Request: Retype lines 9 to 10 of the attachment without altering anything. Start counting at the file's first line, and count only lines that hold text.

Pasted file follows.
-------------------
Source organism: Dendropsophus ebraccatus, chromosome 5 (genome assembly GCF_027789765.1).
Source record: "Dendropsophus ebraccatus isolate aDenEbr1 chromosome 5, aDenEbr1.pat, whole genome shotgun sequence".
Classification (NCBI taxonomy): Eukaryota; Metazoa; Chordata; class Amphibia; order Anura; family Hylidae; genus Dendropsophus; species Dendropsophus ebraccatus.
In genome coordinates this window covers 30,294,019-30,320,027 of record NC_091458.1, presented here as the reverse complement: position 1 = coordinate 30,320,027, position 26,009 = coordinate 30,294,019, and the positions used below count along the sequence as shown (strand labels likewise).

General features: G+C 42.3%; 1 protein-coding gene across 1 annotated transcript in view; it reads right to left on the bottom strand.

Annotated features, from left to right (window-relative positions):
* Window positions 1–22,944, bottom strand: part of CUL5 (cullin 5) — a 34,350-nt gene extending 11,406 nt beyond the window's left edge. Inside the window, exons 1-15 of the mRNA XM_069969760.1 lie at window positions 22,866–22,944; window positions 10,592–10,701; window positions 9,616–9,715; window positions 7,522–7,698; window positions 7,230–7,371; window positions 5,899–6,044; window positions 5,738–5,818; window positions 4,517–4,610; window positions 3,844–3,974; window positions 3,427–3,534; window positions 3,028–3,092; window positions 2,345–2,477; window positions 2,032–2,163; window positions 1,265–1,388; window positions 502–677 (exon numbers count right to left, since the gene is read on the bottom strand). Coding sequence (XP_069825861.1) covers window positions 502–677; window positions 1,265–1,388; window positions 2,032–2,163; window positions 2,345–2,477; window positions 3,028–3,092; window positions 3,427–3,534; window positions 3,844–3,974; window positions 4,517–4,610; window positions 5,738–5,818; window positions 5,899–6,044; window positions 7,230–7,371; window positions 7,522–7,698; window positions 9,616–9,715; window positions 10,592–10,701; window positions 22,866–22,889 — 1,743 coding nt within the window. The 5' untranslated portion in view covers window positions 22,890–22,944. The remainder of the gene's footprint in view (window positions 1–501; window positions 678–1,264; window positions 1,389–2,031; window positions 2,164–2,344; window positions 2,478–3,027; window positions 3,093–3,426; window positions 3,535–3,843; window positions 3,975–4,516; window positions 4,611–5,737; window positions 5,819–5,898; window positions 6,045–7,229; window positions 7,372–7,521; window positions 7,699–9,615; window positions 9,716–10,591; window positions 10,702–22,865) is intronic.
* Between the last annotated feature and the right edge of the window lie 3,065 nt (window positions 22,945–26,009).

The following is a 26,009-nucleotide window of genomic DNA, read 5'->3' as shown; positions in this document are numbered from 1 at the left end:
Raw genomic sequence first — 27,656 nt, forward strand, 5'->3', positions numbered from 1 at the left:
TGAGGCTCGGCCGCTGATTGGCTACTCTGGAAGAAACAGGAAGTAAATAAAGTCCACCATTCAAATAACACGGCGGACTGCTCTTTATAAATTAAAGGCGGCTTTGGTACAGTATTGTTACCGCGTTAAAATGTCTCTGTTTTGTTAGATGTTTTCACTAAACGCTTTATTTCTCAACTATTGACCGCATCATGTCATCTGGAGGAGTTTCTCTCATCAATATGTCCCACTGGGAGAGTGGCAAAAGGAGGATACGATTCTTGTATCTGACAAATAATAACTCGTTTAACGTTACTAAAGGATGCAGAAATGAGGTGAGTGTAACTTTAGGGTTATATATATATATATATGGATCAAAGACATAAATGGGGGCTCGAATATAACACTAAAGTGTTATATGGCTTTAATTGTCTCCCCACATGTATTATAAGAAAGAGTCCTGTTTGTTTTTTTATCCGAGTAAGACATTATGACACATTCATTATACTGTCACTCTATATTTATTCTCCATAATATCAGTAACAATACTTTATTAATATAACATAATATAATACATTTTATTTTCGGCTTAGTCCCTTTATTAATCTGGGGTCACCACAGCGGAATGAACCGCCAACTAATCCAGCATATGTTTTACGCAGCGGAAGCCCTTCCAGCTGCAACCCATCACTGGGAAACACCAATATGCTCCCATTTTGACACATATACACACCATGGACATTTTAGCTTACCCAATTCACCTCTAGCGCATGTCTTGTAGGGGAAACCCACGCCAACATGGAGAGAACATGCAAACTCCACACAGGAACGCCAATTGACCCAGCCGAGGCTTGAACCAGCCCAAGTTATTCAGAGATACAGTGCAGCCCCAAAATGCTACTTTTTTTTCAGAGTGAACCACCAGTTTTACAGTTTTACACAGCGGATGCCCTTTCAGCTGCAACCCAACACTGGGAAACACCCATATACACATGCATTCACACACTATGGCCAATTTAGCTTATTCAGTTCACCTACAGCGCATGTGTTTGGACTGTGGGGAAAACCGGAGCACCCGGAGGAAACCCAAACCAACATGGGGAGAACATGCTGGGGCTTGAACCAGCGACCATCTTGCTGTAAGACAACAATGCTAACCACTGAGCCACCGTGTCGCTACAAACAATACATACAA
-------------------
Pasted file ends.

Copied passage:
The following is a 26,009-nucleotide window of genomic DNA, read 5'->3' as shown; positions in this document are numbered from 1 at the left end:
Raw genomic sequence first — 27,656 nt, forward strand, 5'->3', positions numbered from 1 at the left: